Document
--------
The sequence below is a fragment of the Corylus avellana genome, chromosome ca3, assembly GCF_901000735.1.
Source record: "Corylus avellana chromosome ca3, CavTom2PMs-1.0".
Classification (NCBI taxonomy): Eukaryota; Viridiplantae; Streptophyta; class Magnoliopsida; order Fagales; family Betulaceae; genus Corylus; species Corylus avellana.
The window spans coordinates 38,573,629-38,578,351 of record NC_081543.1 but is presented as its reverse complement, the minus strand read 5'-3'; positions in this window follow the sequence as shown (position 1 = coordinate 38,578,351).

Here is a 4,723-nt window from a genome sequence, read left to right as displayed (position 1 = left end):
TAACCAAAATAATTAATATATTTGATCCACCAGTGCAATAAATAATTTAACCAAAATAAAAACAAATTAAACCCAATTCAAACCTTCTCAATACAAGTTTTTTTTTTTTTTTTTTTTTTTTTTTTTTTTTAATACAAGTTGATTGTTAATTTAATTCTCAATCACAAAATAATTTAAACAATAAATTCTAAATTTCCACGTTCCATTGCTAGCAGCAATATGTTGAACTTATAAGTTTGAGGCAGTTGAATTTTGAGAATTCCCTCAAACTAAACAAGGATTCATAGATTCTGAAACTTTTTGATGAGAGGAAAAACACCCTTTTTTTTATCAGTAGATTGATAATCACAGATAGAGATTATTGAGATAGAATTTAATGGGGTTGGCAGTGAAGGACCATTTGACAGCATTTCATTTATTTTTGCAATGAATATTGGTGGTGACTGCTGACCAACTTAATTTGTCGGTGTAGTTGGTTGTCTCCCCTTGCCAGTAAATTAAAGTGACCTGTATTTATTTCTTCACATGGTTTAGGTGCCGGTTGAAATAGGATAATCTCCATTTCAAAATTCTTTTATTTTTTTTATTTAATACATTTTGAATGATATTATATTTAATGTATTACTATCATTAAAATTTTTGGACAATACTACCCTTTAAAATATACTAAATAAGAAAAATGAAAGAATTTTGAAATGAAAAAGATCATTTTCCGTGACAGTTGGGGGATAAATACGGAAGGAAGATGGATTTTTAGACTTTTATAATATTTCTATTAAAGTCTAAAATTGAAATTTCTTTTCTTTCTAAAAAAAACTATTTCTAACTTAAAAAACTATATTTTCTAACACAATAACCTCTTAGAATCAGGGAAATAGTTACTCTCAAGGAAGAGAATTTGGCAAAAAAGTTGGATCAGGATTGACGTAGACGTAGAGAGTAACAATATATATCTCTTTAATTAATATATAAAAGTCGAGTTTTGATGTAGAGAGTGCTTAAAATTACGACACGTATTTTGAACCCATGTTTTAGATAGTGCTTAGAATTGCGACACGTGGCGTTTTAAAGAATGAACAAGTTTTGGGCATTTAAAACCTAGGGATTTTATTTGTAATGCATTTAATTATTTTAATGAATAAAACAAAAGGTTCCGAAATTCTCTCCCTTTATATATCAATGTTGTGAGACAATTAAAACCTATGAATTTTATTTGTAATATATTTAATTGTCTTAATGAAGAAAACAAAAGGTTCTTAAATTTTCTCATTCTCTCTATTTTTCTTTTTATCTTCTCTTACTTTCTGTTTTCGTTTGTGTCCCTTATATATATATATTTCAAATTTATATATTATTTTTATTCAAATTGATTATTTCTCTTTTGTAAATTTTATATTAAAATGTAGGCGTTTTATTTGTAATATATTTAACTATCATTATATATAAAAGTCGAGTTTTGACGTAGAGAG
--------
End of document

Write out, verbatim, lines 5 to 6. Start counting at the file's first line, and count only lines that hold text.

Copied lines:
Here is a 4,723-nt window from a genome sequence, read left to right as displayed (position 1 = left end):
TAACCAAAATAATTAATATATTTGATCCACCAGTGCAATAAATAATTTAACCAAAATAAAAACAAATTAAACCCAATTCAAACCTTCTCAATACAAGTTTTTTTTTTTTTTTTTTTTTTTTTTTTTTTTTAATACAAGTTGATTGTTAATTTAATTCTCAATCACAAAATAATTTAAACAATAAATTCTAAATTTCCACGTTCCATTGCTAGCAGCAATATGTTGAACTTATAAGTTTGAGGCAGTTGAATTTTGAGAATTCCCTCAAACTAAACAAGGATTCATAGATTCTGAAACTTTTTGATGAGAGGAAAAACACCCTTTTTTTTATCAGTAGATTGATAATCACAGATAGAGATTATTGAGATAGAATTTAATGGGGTTGGCAGTGAAGGACCATTTGACAGCATTTCATTTATTTTTGCAATGAATATTGGTGGTGACTGCTGACCAACTTAATTTGTCGGTGTAGTTGGTTGTCTCCCCTTGCCAGTAAATTAAAGTGACCTGTATTTATTTCTTCACATGGTTTAGGTGCCGGTTGAAATAGGATAATCTCCATTTCAAAATTCTTTTATTTTTTTTATTTAATACATTTTGAATGATATTATATTTAATGTATTACTATCATTAAAATTTTTGGACAATACTACCCTTTAAAATATACTAAATAAGAAAAATGAAAGAATTTTGAAATGAAAAAGATCATTTTCCGTGACAGTTGGGGGATAAATACGGAAGGAAGATGGATTTTTAGACTTTTATAATATTTCTATTAAAGTCTAAAATTGAAATTTCTTTTCTTTCTAAAAAAAACTATTTCTAACTTAAAAAACTATATTTTCTAACACAATAACCTCTTAGAATCAGGGAAATAGTTACTCTCAAGGAAGAGAATTTGGCAAAAAAGTTGGATCAGGATTGACGTAGACGTAGAGAGTAACAATATATATCTCTTTAATTAATATATAAAAGTCGAGTTTTGATGTAGAGAGTGCTTAAAATTACGACACGTATTTTGAACCCATGTTTTAGATAGTGCTTAGAATTGCGACACGTGGCGTTTTAAAGAATGAACAAGTTTTGGGCATTTAAAACCTAGGGATTTTATTTGTAATGCATTTAATTATTTTAATGAATAAAACAAAAGGTTCCGAAATTCTCTCCCTTTATATATCAATGTTGTGAGACAATTAAAACCTATGAATTTTATTTGTAATATATTTAATTGTCTTAATGAAGAAAACAAAAGGTTCTTAAATTTTCTCATTCTCTCTATTTTTCTTTTTATCTTCTCTTACTTTCTGTTTTCGTTTGTGTCCCTTATATATATATATTTCAAATTTATATATTATTTTTATTCAAATTGATTATTTCTCTTTTGTAAATTTTATATTAAAATGTAGGCGTTTTATTTGTAATATATTTAACTATCATTATATATAAAAGTCGAGTTTTGACGTAGAGAG